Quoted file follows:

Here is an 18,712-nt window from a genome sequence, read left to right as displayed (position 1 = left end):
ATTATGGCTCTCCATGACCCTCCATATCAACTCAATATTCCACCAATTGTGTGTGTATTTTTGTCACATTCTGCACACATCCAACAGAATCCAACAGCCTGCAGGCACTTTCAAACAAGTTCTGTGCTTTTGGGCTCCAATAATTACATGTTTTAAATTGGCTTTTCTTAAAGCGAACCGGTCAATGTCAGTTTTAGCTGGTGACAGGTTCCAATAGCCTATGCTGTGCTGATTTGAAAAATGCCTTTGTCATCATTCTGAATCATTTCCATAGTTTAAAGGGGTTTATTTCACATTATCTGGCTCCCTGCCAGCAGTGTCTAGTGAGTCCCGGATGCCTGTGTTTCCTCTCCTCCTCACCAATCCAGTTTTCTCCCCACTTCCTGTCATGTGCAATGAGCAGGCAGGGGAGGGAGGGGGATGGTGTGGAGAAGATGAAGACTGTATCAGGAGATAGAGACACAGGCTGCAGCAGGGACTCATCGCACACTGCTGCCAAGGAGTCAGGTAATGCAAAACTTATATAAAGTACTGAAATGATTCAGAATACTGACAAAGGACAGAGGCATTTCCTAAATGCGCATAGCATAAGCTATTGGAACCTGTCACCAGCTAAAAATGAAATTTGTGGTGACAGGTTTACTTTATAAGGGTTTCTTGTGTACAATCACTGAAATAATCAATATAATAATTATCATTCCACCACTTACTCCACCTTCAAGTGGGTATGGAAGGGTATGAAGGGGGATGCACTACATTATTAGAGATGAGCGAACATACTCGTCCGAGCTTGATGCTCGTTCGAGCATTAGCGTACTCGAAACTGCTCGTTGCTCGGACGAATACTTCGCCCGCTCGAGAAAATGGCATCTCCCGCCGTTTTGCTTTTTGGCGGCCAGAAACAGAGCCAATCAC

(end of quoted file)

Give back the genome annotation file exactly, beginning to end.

Here is an 18,712-nt window from a genome sequence, read left to right as displayed (position 1 = left end):
ATTATGGCTCTCCATGACCCTCCATATCAACTCAATATTCCACCAATTGTGTGTGTATTTTTGTCACATTCTGCACACATCCAACAGAATCCAACAGCCTGCAGGCACTTTCAAACAAGTTCTGTGCTTTTGGGCTCCAATAATTACATGTTTTAAATTGGCTTTTCTTAAAGCGAACCGGTCAATGTCAGTTTTAGCTGGTGACAGGTTCCAATAGCCTATGCTGTGCTGATTTGAAAAATGCCTTTGTCATCATTCTGAATCATTTCCATAGTTTAAAGGGGTTTATTTCACATTATCTGGCTCCCTGCCAGCAGTGTCTAGTGAGTCCCGGATGCCTGTGTTTCCTCTCCTCCTCACCAATCCAGTTTTCTCCCCACTTCCTGTCATGTGCAATGAGCAGGCAGGGGAGGGAGGGGGATGGTGTGGAGAAGATGAAGACTGTATCAGGAGATAGAGACACAGGCTGCAGCAGGGACTCATCGCACACTGCTGCCAAGGAGTCAGGTAATGCAAAACTTATATAAAGTACTGAAATGATTCAGAATACTGACAAAGGACAGAGGCATTTCCTAAATGCGCATAGCATAAGCTATTGGAACCTGTCACCAGCTAAAAATGAAATTTGTGGTGACAGGTTTACTTTATAAGGGTTTCTTGTGTACAATCACTGAAATAATCAATATAATAATTATCATTCCACCACTTACTCCACCTTCAAGTGGGTATGGAAGGGTATGAAGGGGGATGCACTACATTATTAGAGATGAGCGAACATACTCGTCCGAGCTTGATGCTCGTTCGAGCATTAGCGTACTCGAAACTGCTCGTTGCTCGGACGAATACTTCGCCCGCTCGAGAAAATGGCATCTCCCGCCGTTTTGCTTTTTGGCGGCCAGAAACAGAGCCAATCAC